My son Darian is starting his senior year at Missouri State University, which means he is starting to make life plans. He is an Acting major and faces two big decisions: what to do next (work or grad school) and where to do it at (New York, LA, or London). While discussing this big move, we reflected a little on life and how our experiences shape us and prepare us for the future. Choosing a career in acting is risky - there are so many reasons that an actor won’t get a part, and many of them have nothing to do with their acting ability. It might be that you are too tall, too short, don’t have the right “look”, lack chemistry with costars, too old, too young, or just for no reason at all. That means that actors try to learn anything that gives them an advantage.


Darian and I started together at Hero shortly after moving to Kansas City and a few years later we had our 1st Kukkiwon test together. In his junior year of high school he made the decision to dedicate all his time and energy to theater and eventually moved off to college to become an actor (his nickname is “Kid Shakespeare”). While debating options I posed the question “I know that you invested a lot of time and energy into Tae Kwon Do and that you loved doing it because it was fun and challenging, but do you think it helped you in becoming an actor?”


His reply “Absolutely, probably more than I ever realized.”


The conversation that followed was truly eye-opening and reminded me of some valuable lessons. Here are his top 5 ways that Tae Kwon Do helped him become a better actor:


1. Stage Combat: A lot of plays require their actors to be trained and certified in stage combat because in a live show you can’t call a stuntman on stage to take your place during a fight scene! So you are simulating a fight on stage – the punches are real but controlled, just missing the body (similar to one step sparring). You are being thrown to the ground and know how to back break fall or shoulder roll safely (tumbling). The rhythm of kicking and punching and blocking and countering is quick and fluid (sparring). You are using knives and other weapons (weapons, self-defense). These techniques are often seen in martial arts movies, but almost everything we watch has some kind of fight or falling scene, even comedies. Darian can walk into an audition and throw a tornado kick, flip over a couch, or swing nunchaku - pretty impressive.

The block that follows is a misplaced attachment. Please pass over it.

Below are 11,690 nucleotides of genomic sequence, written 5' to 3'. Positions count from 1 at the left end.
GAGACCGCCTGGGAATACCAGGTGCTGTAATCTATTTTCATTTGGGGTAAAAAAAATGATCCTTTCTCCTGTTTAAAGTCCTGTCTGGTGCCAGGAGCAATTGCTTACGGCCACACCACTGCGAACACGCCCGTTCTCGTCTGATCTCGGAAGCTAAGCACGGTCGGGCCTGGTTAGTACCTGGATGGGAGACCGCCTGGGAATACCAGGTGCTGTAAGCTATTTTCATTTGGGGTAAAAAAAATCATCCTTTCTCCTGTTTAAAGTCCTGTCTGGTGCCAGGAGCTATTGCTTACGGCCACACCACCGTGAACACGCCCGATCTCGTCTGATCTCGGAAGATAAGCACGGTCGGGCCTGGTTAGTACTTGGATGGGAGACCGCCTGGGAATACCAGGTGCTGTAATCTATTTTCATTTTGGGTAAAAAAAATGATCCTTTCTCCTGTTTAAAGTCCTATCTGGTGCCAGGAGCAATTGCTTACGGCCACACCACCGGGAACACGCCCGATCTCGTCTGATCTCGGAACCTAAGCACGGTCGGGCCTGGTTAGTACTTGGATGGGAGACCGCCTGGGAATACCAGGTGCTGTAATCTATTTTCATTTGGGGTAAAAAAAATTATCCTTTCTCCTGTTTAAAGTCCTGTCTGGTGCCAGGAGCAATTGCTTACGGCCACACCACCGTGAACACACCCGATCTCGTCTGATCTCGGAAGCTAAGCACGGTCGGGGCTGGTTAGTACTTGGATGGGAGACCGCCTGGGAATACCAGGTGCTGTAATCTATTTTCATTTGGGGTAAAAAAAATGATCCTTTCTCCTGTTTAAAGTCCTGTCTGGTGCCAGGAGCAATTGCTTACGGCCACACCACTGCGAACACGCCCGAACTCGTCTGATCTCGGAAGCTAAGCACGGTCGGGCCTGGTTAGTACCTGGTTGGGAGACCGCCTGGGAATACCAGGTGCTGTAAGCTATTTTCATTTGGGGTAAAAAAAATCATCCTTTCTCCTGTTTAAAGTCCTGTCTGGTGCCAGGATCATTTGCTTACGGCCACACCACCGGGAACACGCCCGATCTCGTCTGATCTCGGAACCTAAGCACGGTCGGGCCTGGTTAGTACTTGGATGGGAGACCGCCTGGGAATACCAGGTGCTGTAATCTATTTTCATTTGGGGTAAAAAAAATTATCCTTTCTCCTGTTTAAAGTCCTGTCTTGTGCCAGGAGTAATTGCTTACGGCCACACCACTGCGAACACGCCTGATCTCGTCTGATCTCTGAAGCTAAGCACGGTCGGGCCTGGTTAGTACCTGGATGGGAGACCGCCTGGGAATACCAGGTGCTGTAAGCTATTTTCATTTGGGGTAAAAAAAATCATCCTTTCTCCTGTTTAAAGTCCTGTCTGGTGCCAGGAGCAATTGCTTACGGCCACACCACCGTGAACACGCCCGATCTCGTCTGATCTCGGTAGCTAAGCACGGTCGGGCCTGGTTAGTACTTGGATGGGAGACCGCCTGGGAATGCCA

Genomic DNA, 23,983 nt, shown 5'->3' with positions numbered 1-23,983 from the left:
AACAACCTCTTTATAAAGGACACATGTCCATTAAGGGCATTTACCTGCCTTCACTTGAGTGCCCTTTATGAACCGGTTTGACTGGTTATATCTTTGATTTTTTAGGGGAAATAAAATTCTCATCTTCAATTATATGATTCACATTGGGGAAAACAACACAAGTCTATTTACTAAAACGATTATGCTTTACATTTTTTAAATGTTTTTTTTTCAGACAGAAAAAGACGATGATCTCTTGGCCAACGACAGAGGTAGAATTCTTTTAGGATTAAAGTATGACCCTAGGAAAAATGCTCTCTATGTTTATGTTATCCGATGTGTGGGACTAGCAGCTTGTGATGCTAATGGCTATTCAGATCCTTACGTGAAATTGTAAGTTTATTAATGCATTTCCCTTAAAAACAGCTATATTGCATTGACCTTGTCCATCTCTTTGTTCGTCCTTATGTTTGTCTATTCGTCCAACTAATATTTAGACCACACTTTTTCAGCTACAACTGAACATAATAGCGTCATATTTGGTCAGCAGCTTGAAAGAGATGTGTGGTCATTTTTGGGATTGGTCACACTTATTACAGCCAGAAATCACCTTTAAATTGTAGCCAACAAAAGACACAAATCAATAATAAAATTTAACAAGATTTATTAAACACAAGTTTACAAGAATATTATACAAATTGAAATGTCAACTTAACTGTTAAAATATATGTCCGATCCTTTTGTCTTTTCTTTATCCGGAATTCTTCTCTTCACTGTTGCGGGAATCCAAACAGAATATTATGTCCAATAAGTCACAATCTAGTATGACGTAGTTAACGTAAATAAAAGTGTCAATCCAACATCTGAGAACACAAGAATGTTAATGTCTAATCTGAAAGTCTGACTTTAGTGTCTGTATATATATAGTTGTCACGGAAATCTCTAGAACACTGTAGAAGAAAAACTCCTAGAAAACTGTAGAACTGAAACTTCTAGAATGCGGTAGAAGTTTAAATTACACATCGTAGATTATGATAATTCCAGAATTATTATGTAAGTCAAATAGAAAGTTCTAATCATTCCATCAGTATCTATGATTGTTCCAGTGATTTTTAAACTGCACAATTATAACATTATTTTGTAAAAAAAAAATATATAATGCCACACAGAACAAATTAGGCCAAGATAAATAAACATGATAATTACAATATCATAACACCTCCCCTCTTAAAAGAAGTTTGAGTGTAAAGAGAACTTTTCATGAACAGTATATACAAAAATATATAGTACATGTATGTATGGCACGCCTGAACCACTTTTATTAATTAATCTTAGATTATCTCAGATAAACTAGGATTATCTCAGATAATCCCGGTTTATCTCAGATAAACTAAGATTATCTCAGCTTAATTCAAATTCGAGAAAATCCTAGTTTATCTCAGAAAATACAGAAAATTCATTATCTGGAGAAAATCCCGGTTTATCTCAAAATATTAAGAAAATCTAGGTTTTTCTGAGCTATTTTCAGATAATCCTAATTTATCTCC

2. Vocals: An actor has to be able to project their voice so that everyone in the audience can hear them; something you learn first with kiyap, then by counting for the group, and later by being a class leader. Many actors in musical theater know that the first thing you learn in singing lessons is how to breathe deep, from your diaphragm, and later to control your breathing when trying to dance and sing at the same time (we learned these through deep breathing techniques and sparring).


3. Practice: You can’t just show up to rehearsals and think you will be ready for opening night. You can’t just come to class twice a week and expect to be ready for belt test or show up for the Annual Tournament and hope to win 1st Place. To be truly prepared you have to practice. Practice on your own and practice often until it becomes muscle memory.


4.Focus: Actors call it “getting into character”, the time right before they walk onstage where they shift focus to their role and the show – nothing else matters. Tae Kwon Do teaches you how to shift quickly into complete focus and ignore the audience, other classmates, and even that itch on your nose. Before class or during break we can goof around and socialize, but as soon as Master walks on to the floor you make an instant focal change to be quiet and attentive. We shift focus in many ways, but especially before important and/or potentially dangerous events that require full attention: we “get into character” before class and sparring (bowing), before forms (junbi), and before breaking (deep breathing and kiyap).


5.  The last (and most important) one I’ll let you find for yourself. Go to Darian’s website and look at his resume; read the “special skills” section and pay attention to the very last item. I think you’ll agree.

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